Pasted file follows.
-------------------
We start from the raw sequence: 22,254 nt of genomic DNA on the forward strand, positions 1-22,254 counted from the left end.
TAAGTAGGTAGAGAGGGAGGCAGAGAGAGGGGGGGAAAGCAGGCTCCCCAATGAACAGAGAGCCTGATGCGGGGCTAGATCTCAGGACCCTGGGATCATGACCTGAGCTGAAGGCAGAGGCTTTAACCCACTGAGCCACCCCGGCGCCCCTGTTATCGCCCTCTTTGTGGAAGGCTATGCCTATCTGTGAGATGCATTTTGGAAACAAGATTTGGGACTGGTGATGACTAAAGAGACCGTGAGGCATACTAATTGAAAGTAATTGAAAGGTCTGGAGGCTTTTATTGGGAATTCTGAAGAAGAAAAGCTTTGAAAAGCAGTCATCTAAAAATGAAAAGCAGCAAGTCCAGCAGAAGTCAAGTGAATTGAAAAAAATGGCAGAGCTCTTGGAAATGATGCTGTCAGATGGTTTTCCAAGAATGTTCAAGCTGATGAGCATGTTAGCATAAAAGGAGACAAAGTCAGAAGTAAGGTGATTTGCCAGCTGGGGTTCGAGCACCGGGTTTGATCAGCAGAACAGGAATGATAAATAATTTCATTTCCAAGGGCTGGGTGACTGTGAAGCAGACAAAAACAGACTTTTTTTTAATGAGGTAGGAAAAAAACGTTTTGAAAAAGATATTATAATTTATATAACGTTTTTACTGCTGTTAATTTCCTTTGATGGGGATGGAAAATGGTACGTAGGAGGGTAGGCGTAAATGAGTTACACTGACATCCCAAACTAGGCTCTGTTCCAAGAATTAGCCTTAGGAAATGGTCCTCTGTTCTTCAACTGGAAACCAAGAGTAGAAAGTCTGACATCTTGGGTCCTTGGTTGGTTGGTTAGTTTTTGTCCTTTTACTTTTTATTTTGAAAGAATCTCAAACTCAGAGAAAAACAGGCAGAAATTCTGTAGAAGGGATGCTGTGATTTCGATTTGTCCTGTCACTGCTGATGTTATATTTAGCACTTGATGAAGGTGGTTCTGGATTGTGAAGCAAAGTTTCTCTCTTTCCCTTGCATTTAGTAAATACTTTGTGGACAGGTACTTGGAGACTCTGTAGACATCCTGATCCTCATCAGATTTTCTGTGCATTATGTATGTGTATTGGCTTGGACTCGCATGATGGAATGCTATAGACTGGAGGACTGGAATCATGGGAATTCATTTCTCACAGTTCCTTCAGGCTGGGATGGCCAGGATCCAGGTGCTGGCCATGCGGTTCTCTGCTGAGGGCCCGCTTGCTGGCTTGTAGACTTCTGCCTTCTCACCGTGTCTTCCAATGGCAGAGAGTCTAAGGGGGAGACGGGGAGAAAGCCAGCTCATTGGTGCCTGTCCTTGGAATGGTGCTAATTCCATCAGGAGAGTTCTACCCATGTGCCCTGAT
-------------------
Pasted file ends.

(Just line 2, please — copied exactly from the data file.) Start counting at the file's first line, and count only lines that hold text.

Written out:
TAAGTAGGTAGAGAGGGAGGCAGAGAGAGGGGGGGAAAGCAGGCTCCCCAATGAACAGAGAGCCTGATGCGGGGCTAGATCTCAGGACCCTGGGATCATGACCTGAGCTGAAGGCAGAGGCTTTAACCCACTGAGCCACCCCGGCGCCCCTGTTATCGCCCTCTTTGTGGAAGGCTATGCCTATCTGTGAGATGCATTTTGGAAACAAGATTTGGGACTGGTGATGACTAAAGAGACCGTGAGGCATACTAATTGAAAGTAATTGAAAGGTCTGGAGGCTTTTATTGGGAATTCTGAAGAAGAAAAGCTTTGAAAAGCAGTCATCTAAAAATGAAAAGCAGCAAGTCCAGCAGAAGTCAAGTGAATTGAAAAAAATGGCAGAGCTCTTGGAAATGATGCTGTCAGATGGTTTTCCAAGAATGTTCAAGCTGATGAGCATGTTAGCATAAAAGGAGACAAAGTCAGAAGTAAGGTGATTTGCCAGCTGGGGTTCGAGCACCGGGTTTGATCAGCAGAACAGGAATGATAAATAATTTCATTTCCAAGGGCTGGGTGACTGTGAAGCAGACAAAAACAGACTTTTTTTTAATGAGGTAGGAAAAAAACGTTTTGAAAAAGATATTATAATTTATATAACGTTTTTACTGCTGTTAATTTCCTTTGATGGGGATGGAAAATGGTACGTAGGAGGGTAGGCGTAAATGAGTTACACTGACATCCCAAACTAGGCTCTGTTCCAAGAATTAGCCTTAGGAAATGGTCCTCTGTTCTTCAACTGGAAACCAAGAGTAGAAAGTCTGACATCTTGGGTCCTTGGTTGGTTGGTTAGTTTTTGTCCTTTTACTTTTTATTTTGAAAGAATCTCAAACTCAGAGAAAAACAGGCAGAAATTCTGTAGAAGGGATGCTGTGATTTCGATTTGTCCTGTCACTGCTGATGTTATATTTAGCACTTGATGAAGGTGGTTCTGGATTGTGAAGCAAAGTTTCTCTCTTTCCCTTGCATTTAGTAAATACTTTGTGGACAGGTACTTGGAGACTCTGTAGACATCCTGATCCTCATCAGATTTTCTGTGCATTATGTATGTGTATTGGCTTGGACTCGCATGATGGAATGCTATAGACTGGAGGACTGGAATCATGGGAATTCATTTCTCACAGTTCCTTCAGGCTGGGATGGCCAGGATCCAGGTGCTGGCCATGCGGTTCTCTGCTGAGGGCCCGCTTGCTGGCTTGTAGACTTCTGCCTTCTCACCGTGTCTTCCAATGGCAGAGAGTCTAAGGGGGAGACGGGGAGAAAGCCAGCTCATTGGTGCCTGTCCTTGGAATGGTGCTAATTCCATCAGGAGAGTTCTACCCATGTGCCCTGAT